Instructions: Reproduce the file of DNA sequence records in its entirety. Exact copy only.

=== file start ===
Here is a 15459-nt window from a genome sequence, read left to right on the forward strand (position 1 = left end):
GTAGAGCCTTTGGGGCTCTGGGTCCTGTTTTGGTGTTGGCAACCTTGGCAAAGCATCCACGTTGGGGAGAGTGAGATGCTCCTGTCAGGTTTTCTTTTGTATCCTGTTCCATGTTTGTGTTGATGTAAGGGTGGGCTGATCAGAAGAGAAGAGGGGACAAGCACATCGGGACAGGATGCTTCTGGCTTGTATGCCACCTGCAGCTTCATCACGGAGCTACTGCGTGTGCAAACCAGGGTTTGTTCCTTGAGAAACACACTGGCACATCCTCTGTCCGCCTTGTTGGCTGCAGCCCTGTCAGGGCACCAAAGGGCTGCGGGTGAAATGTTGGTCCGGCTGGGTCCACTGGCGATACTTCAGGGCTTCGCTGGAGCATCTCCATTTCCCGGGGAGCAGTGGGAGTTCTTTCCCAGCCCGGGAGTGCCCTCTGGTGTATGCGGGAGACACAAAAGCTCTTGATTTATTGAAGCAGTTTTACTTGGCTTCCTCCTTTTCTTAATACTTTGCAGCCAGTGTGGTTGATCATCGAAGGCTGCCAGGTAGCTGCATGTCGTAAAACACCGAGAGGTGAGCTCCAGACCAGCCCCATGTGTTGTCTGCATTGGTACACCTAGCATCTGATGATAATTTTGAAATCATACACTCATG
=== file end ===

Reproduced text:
Here is a 15459-nt window from a genome sequence, read left to right on the forward strand (position 1 = left end):
GTAGAGCCTTTGGGGCTCTGGGTCCTGTTTTGGTGTTGGCAACCTTGGCAAAGCATCCACGTTGGGGAGAGTGAGATGCTCCTGTCAGGTTTTCTTTTGTATCCTGTTCCATGTTTGTGTTGATGTAAGGGTGGGCTGATCAGAAGAGAAGAGGGGACAAGCACATCGGGACAGGATGCTTCTGGCTTGTATGCCACCTGCAGCTTCATCACGGAGCTACTGCGTGTGCAAACCAGGGTTTGTTCCTTGAGAAACACACTGGCACATCCTCTGTCCGCCTTGTTGGCTGCAGCCCTGTCAGGGCACCAAAGGGCTGCGGGTGAAATGTTGGTCCGGCTGGGTCCACTGGCGATACTTCAGGGCTTCGCTGGAGCATCTCCATTTCCCGGGGAGCAGTGGGAGTTCTTTCCCAGCCCGGGAGTGCCCTCTGGTGTATGCGGGAGACACAAAAGCTCTTGATTTATTGAAGCAGTTTTACTTGGCTTCCTCCTTTTCTTAATACTTTGCAGCCAGTGTGGTTGATCATCGAAGGCTGCCAGGTAGCTGCATGTCGTAAAACACCGAGAGGTGAGCTCCAGACCAGCCCCATGTGTTGTCTGCATTGGTACACCTAGCATCTGATGATAATTTTGAAATCATACACTCATG